How The Money Changes Hands

During the drive home, we listened to the Downstage Center podcast on Recording Cast Albums. This was an interview with Kurt Deutsch of Sh-K-Boom & Ghostlight Records, Brian Drutman of Decca/Universal, and Bill Rosenfield, consultant to RCA-BMG. It really gave me a different perspective on the record industry, which in terms of cast albums is a distinctly different beast than your normal band recording. The costs on recording a cast album is significant: each orchestra member playing an instrument gets something like $350 for a 3 hour session, which produces 15 minutes of recorded music, and there are typically 4 sessions in a full day. The conductor gets twice that. Actors get a day’s salary. The orchestrator gets a large fixed fee. The music copier gets a smaller fee. The director gets a fee. The stage manager gets a fee. This is all upfront cost. The composer and lyricist earn their money on each sale, something like 8c to 15c per song x # songs/album, for the lifetime of the sales. If the album makes profit (a big if), then the producer and the writer get a cut (40/60 of 18%). Of course, reissues are mostly pure profit (except for the composer/lyricist).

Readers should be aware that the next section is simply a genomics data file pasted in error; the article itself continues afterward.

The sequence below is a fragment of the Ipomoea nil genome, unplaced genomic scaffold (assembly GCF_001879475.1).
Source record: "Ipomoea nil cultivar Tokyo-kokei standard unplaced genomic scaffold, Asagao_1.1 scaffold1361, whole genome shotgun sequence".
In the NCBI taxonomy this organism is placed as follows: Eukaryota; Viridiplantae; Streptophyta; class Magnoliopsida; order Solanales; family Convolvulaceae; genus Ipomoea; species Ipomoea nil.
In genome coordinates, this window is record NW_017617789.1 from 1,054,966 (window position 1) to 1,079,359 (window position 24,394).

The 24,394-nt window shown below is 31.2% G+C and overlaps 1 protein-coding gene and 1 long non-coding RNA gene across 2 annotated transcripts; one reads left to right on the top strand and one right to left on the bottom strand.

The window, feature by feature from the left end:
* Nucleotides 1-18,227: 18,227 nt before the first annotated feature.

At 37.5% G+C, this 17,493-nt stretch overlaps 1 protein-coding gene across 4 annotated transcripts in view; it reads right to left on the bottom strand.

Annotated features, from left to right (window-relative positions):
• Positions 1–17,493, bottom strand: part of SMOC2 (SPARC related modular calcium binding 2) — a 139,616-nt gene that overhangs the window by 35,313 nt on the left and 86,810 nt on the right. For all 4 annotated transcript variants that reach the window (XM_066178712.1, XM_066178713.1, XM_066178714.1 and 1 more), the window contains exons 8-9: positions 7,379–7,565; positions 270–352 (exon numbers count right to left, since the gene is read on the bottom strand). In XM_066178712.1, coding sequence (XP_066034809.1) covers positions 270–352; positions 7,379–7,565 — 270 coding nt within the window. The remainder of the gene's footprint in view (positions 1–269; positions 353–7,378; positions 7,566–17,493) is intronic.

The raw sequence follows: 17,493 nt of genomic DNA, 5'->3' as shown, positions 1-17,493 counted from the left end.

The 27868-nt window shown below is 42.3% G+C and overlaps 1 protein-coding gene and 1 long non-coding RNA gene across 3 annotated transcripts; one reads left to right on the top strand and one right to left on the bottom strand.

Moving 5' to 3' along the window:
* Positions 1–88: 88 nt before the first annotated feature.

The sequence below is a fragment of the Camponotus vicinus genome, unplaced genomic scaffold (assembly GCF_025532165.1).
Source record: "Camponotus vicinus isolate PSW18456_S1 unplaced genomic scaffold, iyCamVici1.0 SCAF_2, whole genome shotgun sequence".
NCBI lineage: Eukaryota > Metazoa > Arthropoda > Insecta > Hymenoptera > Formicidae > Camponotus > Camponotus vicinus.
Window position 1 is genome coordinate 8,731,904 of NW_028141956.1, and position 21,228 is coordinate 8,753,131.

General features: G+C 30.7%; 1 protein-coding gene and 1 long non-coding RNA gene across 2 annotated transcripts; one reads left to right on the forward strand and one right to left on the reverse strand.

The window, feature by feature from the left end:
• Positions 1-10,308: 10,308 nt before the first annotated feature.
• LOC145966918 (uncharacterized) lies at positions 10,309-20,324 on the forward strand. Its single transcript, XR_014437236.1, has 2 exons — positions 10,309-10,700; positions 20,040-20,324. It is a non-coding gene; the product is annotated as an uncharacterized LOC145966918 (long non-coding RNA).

It really gives a different perspective of how an artist gets paid when you buy a CD… and I have no idea how this compensation changes for downloaded music (but I think most cast album purchasers purchase full CDs, as opposed to those who follow specific artists).

A fascinating podcast to listen to.